Other ophthalmic complications observed following local PDT and identified in all cases in this study were limited to severe eyelid swelling in the first week postoperatively (Fig. 1). Although all eyelids swelled considerably after surgery and developed a dark red to purplish discoloration, all horses were observed to hold their eyelids comfortably open and corneal ulceration did not occur in any horse. All owners were able to administer topical ophthalmic ointment at discharge and no horse required a subpalpebral lavage system to facilitate postoperative topical ophthalmic treatments. Long-term complications in this study were limited to cases 2 and 6 in which epiphora was reported when compared to the opposite eye. In these cases, epiphora was attributed to the fact that both the upper and lower eyelid puncta and canaliculi (case 2) or inferior puncta (case 6) were resected due to tumor involvement. In case 4 epiphora did not develop following resection of the upper puncta because the lower puncta was preserved. In all cases, eyelid function and cosmesis were preserved (Fig. 2).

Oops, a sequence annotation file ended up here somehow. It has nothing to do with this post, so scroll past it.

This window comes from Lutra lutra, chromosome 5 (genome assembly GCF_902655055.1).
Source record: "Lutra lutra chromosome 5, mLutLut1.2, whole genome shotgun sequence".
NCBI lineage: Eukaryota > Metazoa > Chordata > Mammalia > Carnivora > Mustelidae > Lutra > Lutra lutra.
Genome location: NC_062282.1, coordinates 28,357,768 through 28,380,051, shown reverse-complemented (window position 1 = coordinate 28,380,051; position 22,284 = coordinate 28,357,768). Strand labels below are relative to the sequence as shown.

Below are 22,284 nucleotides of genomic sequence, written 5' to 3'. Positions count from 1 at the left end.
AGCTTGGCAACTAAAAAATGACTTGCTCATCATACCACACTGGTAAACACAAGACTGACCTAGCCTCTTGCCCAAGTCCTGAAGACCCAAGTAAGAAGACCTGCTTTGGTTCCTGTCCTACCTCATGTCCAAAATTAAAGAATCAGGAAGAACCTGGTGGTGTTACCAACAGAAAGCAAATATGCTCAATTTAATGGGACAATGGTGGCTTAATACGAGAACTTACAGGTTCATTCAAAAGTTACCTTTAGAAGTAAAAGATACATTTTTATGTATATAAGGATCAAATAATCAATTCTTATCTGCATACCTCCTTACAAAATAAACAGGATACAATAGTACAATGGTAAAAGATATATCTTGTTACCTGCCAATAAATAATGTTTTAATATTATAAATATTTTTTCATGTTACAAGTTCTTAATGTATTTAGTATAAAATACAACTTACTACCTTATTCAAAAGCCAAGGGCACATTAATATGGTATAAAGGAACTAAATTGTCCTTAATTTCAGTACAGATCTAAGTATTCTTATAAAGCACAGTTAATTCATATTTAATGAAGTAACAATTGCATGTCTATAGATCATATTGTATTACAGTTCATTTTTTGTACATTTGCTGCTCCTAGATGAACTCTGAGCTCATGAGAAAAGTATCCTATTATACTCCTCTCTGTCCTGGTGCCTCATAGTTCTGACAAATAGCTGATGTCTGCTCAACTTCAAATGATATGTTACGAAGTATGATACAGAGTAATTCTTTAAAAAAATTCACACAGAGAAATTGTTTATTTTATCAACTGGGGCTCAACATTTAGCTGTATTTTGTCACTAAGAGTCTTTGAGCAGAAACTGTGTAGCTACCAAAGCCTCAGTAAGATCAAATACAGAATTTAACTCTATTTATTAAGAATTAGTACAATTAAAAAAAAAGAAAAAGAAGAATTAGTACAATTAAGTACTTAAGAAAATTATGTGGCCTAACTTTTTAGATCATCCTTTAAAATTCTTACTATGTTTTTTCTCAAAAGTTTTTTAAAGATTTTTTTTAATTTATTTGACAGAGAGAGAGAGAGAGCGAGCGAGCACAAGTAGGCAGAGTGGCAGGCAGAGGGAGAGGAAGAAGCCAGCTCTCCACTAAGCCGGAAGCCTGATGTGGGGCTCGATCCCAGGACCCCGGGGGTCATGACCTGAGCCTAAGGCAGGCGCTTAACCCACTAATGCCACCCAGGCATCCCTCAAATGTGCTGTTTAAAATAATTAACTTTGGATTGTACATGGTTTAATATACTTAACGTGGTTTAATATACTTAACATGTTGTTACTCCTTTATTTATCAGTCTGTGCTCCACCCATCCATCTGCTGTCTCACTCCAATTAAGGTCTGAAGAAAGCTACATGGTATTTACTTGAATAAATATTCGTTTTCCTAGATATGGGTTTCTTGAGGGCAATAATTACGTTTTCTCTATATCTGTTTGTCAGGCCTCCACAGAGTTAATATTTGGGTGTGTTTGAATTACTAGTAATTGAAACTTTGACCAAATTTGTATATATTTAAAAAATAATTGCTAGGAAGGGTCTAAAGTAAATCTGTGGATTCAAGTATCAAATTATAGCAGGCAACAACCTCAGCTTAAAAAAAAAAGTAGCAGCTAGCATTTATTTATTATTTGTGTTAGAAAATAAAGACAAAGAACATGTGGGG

Equine eyelid abnormalities present unique challenges to veterinary ophthalmologists. The periocular skin in horses is tightly adherent to the underlying fascia and bone, often precluding successful reconstructive eyelid surgery for extensive eyelid tumors. If surgical reconstruction of the eyelid is unsuccessful, it is likely that the globe will be lost to the consequence of inadequate tear film maintenance/distribution and exposure keratitis. Due to the potentially devastating visual consequences for a horse affected by an extensive periocular neoplasm, a variety of treatment modalities have been employed with varying reported success for PSCC. Caution should be exercised when attempting to make direct comparisons between published reports. Efforts aimed at comparing preliminary results reported in this manuscript with those in the literature are problematic. The extent of tumor involvement is not always well characterized, thus reported results may have been skewed toward a more favorable outcome in those cases with superficial tumors. Of particular significance, readers should be aware that marked disparity in the methods used to report treatment outcome (e.g. recurrence rate7,8,17,21,26 vs. overall survival rate6,23 vs. progression-free survival time30), as well a lack of published reports that specifically examine recurrence rates of adnexal (separate from either ocular or conjunctival) SCC with and without adjuvant therapy21 highlights the need for greater uniformity in evaluated parameters and data analysis by way of controlled clinical trials in veterinary ophthalmology. In addition to the aforementioned limitations, for direct comparisons between reports to be meaningful, additional parameters such as previous treatment modalities utilized on PSCC, length of hospitalization, number of treatments needed to affect resolution, and overall cost associated with treatment should be evaluated. Currently, this information is not uniformly available.